New York Times bestselling author Laura Lippman returns with a superb novel of psychological suspense about a pair of lovers with the best intentions and the worst luck: two people locked in a passionate yet uncompromising game of cat and mouse. But instead of rules, this game has dark secrets, forbidden desires, inevitable betrayals—and cold-blooded murder. . .

Recommendation Source(s): Already read by Annie Jones on From the Front Porch podcast (one of my Go-To Bookish Media Sources)


Bachelor Nation by Amy Kaufman (March 6, Dutton)
I should probably be embarrassed to admit that this is one of the books I’m most excited about for 2018, but I’m truly not! Amy Kaufman has covered The Bachelor for the LA Times for years and I’ve been following her on Twitter for awhile now. I’ll be listening to this on audio the very second it’s released!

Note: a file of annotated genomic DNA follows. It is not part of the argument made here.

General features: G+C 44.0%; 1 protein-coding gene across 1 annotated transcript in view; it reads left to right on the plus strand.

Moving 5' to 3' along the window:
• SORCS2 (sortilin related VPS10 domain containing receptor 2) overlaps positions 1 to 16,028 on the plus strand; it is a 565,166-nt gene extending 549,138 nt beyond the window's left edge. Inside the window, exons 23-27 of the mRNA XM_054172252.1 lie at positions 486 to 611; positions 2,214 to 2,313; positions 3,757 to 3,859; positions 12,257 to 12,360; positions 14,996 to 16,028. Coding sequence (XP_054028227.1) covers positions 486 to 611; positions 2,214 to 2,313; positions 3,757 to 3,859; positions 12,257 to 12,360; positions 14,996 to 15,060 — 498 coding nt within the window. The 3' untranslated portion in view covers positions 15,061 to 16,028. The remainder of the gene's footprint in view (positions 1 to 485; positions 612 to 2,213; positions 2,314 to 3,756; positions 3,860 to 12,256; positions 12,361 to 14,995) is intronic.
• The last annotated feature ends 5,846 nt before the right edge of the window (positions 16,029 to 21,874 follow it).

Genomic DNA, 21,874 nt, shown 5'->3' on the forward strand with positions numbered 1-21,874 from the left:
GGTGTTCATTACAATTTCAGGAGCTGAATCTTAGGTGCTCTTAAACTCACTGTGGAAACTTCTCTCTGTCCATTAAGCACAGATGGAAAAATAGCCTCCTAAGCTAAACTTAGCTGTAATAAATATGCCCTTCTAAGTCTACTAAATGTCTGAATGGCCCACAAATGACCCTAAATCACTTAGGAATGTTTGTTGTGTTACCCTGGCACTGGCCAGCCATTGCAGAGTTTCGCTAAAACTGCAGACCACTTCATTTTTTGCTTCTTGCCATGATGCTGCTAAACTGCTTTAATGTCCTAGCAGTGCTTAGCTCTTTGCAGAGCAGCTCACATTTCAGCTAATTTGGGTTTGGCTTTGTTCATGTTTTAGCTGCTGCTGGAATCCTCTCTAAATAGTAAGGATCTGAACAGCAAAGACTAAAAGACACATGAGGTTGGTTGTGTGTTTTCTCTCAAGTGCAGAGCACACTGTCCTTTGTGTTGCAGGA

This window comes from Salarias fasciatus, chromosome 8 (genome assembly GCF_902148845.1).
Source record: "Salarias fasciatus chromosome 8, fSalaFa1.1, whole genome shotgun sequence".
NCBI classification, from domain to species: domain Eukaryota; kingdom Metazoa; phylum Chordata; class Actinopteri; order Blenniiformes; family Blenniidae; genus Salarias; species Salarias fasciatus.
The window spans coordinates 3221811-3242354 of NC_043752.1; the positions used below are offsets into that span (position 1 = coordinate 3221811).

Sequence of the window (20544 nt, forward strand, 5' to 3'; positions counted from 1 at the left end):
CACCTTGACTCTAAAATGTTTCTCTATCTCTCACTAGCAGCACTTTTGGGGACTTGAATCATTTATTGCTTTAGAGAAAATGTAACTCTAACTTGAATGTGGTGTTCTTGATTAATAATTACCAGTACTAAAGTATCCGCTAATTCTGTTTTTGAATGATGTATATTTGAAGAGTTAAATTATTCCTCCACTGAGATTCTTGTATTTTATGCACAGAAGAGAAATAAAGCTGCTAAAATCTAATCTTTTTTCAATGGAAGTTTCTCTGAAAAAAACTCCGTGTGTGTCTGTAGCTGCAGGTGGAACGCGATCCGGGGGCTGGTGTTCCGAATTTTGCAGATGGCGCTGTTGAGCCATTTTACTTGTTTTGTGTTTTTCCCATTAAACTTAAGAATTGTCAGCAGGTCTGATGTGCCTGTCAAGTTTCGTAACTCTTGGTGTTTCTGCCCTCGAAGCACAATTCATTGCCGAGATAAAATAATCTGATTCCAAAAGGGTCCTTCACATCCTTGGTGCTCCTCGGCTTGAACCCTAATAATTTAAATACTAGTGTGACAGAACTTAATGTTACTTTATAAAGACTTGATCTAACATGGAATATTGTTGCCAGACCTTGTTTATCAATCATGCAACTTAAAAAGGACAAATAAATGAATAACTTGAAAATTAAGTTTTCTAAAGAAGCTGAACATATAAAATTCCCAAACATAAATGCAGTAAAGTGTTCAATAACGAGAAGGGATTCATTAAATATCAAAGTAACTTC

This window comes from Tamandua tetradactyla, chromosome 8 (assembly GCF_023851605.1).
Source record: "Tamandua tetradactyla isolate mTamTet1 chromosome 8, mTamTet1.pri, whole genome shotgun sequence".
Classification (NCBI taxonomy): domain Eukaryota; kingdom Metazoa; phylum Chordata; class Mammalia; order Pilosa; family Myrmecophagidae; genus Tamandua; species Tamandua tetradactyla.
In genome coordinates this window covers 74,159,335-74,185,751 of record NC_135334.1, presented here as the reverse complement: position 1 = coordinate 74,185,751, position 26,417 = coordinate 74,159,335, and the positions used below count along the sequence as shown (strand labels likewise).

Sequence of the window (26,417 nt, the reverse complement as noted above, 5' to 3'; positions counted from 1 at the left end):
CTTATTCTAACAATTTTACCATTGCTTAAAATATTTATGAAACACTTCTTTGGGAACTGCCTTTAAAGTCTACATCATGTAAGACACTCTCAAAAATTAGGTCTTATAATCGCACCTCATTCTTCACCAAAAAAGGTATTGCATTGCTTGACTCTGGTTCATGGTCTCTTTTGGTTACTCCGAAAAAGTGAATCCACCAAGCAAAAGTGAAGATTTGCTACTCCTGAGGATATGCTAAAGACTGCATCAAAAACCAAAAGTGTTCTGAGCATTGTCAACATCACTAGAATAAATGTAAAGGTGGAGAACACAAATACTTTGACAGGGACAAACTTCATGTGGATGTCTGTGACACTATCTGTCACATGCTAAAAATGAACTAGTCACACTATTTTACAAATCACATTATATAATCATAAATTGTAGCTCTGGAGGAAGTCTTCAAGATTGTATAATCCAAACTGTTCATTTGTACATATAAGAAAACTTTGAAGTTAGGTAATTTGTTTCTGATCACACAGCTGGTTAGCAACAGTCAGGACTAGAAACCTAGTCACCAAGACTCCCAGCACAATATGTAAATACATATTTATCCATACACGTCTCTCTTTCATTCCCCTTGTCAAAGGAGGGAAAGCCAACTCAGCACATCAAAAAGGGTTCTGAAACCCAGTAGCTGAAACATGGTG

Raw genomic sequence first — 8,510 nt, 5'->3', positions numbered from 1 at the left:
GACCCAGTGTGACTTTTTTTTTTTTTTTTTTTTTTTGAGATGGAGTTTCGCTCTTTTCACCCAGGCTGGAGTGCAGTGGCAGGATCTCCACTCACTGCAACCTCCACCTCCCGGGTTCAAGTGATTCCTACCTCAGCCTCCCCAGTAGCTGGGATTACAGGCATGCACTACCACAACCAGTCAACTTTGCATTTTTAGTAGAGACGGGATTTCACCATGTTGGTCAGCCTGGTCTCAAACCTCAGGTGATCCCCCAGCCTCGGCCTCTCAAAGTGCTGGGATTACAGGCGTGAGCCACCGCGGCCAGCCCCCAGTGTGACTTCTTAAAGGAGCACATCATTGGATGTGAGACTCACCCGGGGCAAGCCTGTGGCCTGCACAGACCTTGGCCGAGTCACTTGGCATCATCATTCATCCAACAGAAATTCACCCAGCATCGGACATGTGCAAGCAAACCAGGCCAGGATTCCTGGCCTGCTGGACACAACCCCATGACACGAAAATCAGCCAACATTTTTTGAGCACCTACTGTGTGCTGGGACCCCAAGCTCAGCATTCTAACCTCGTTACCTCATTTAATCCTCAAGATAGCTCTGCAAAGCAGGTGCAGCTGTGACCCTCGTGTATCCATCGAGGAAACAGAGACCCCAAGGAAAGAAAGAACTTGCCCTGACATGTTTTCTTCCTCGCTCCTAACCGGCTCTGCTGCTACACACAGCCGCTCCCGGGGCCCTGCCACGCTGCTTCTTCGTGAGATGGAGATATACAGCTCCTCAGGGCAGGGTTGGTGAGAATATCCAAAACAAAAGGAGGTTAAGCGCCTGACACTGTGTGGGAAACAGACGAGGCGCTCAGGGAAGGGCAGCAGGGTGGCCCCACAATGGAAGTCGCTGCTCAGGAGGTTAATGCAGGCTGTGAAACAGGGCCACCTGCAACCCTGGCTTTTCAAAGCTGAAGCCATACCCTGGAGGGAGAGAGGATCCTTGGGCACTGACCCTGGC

The first definitive, unauthorized, behind-the-scenes cultural history of the Bachelor franchise, America’s favorite guilty pleasure.

Recommendation Source(s): Honestly, I don’t even need a recommendation source for this one. I’d read it even if people said it was terrible. But, Annie Jones on From the Front Porch podcast (one of my Go-To Bookish Media Sources) has already read it, so there!

Girls Burn Brighter by Shobha Rao (March 6, Flatiron Books)
I love the focus on female friendship coupled with the India setting. Plus, the Goodreads reviews from regular readers are outstanding. Plus, it’s a debut, which I’m always eager to try.

A searing, electrifying debut novel set in India and America, about a once-in-a-lifetime friendship between two girls who are driven apart but never stop trying to find one another again.

Recommendation Source(s): Liberty Hardy (co-host of Book Riot’s All the Books podcast) on Instagram (has not yet read the book), published by one of my Go-To Imprints.